1. Clean the furniture to ensure dust and dirt does not get into the weave as you repair it.
  2. Apply small amounts of glue to pieces of rattan that are poking out and tuck them back under the weave.
  3. Repeat step 2, allowing for 30 minutes to let the glue dry.
  4. Glue the wrappings around the feet if they are loose.
  5. If parts of the weave can't be replaced then cut off the weave.
  6. Attach a replacement strand by weaving it into the furniture and securing it with glue.
  7. Add a layer of varnish to the set for extra protection.

Rattan furniture is popularly used in sunrooms, conservatories and as outdoor furniture. Lightweight and attractive, it’s excellent for use in summer and can last for years. Due to the wicker technique used, fraying can occur. Also, the weaving can unravel to make the furniture look worn and tired. However, this doesn’t mean it needs to be replaced. If you want to repair rattan furniture, you’ll be pleasantly surprised to find that it’s relatively easy to do. All you need is a little patience and the right tools.




Before you begin your repairs, make sure that you have all the materials you need and a suitable area to do the job. You’ll need some replacement wicker or rattan strands, wood glue, a large bowl, some strong scissors, olive oil, a clean cloth and warm water. You can also use varnish if you want to give the entire piece a refresh.

It’s best to repair the furniture outside, so make sure you choose a day with beautiful weather, and not too strong wind. Cover the surface you’re working on to avoid spilling any varnish or glue – use newspaper or an old sheet. Avoid back-ache by standing the furniture on something, so you don’t have to keep bending down.


  • First, clean your rattan furniture using warm water and a clean cloth. Gently wipe the surfaces to remove any dirt which might otherwise get caught in the glue or varnish and leave an unattractive rough surface.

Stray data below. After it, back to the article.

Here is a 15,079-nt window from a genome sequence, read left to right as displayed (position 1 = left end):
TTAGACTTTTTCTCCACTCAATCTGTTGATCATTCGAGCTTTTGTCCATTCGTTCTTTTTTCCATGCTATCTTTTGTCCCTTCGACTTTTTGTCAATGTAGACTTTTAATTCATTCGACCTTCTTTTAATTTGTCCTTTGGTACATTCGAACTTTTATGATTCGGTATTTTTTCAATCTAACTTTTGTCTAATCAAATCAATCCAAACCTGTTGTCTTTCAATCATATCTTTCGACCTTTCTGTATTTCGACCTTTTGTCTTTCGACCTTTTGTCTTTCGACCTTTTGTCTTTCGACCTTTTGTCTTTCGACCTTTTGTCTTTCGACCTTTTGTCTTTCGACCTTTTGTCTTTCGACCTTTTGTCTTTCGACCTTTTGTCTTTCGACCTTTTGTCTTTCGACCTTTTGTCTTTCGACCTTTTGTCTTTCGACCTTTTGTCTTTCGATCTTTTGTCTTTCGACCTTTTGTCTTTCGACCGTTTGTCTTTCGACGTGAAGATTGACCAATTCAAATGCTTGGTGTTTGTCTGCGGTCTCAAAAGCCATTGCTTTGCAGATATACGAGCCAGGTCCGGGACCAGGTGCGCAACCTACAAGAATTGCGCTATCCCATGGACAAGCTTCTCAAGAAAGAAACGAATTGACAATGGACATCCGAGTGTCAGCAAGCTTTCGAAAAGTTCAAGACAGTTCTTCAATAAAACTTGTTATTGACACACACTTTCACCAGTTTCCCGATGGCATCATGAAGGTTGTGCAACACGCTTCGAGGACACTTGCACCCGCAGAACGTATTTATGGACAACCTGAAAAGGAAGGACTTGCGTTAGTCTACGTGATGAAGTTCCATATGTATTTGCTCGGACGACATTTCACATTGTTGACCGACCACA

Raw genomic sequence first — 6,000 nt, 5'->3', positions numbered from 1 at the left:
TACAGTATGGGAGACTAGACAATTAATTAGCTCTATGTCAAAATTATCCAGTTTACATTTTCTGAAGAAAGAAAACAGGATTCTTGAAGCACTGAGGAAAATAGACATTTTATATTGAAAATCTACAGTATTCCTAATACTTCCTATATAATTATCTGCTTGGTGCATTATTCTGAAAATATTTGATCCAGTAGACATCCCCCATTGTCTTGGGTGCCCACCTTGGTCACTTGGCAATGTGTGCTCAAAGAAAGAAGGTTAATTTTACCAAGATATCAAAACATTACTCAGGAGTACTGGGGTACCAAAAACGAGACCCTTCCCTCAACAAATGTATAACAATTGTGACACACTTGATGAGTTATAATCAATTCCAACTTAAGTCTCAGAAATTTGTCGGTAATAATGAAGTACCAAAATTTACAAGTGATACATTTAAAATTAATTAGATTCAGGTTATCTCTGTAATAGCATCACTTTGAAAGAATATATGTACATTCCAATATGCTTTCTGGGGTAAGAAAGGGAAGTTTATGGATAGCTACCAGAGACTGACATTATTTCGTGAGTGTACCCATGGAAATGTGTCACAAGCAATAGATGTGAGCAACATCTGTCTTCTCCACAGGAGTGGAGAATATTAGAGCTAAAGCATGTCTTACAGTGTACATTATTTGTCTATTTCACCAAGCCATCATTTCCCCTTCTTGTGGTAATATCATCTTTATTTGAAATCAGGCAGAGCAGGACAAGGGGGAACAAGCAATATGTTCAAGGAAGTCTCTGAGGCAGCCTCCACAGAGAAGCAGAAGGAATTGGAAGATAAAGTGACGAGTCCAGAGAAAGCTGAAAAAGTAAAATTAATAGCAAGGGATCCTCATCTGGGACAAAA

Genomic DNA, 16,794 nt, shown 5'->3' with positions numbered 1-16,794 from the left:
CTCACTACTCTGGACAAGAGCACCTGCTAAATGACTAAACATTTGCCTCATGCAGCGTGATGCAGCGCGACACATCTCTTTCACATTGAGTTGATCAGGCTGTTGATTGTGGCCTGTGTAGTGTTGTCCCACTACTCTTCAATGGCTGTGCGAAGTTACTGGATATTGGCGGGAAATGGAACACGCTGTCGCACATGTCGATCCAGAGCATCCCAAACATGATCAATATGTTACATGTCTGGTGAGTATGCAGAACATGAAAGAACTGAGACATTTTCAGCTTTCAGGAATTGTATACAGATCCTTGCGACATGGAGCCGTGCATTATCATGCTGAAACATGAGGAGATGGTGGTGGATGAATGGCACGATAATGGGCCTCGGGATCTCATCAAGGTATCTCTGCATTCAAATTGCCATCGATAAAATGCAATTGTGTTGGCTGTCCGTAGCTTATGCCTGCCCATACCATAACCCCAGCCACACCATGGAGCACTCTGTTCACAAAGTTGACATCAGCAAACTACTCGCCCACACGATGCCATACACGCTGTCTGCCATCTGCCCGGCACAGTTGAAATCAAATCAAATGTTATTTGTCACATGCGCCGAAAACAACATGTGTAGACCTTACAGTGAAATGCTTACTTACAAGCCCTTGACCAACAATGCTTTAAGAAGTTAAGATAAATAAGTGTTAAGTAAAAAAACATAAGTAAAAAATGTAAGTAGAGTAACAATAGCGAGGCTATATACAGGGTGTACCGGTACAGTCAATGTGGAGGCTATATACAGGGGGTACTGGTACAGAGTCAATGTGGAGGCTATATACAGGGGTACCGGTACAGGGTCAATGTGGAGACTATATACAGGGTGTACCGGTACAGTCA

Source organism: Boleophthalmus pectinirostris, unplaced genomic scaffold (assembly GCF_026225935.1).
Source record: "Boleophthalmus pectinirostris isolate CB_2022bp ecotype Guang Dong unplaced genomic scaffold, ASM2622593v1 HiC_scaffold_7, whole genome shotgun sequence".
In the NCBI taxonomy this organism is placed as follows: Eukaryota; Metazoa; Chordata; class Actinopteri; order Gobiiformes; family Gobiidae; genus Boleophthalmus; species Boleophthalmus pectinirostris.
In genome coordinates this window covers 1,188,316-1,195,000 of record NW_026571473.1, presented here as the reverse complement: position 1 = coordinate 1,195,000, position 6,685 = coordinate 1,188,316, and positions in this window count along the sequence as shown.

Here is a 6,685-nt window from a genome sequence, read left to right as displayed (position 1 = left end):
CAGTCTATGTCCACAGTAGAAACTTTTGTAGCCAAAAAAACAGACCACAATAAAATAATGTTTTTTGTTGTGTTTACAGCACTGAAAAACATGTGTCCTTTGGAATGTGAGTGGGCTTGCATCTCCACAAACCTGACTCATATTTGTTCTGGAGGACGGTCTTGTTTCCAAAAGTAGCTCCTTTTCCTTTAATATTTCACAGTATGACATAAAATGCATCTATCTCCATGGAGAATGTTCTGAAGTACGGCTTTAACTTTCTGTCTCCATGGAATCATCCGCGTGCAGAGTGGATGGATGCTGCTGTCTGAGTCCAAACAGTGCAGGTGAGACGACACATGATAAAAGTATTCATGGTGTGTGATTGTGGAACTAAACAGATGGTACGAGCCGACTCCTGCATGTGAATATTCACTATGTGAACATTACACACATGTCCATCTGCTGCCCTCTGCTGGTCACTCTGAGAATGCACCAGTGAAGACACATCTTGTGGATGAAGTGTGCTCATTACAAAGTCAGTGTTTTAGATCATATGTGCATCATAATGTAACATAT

• Next, identify the areas in need of mending. Commonly damaged areas are the legs or arms of tables and chairs, the underside of the seating, and the backs of seat rest where they might scuff against walls or other surfaces.
  • If you find loose ends poking out, these can be fixed easily by directly applying a small amount of glue and tucking them back into the weaving. Repeat this with any loose ends and allow the glue to dry for 30 minutes before continuing.
  • Check for loose wrappings on the legs of your furniture. These are located close to the feet of the items and are there to hold the weaving in place. If the wrappings come loose, the rest of the weaving can come undone and unravel, leaving you with an ugly piece of furniture and extra repair work. Glue any loose wrappings back into place.
  • Some sections of wicker might be too damaged to stick back in place simply.
  • If so, cut them off neatly and prepare your replacement strands by soaking in lukewarm water for 30 minutes. This will ensure that they’re flexible enough to weave in to place. Once you’ve weaved them into the furniture, secure with glue and allow to dry.
  • Once you repair your furniture, you can also choose to apply a layer of varnish. Not only will this hold the rattan in place, but it will also add a layer of protection against the elements to ensure the furniture lasts longer.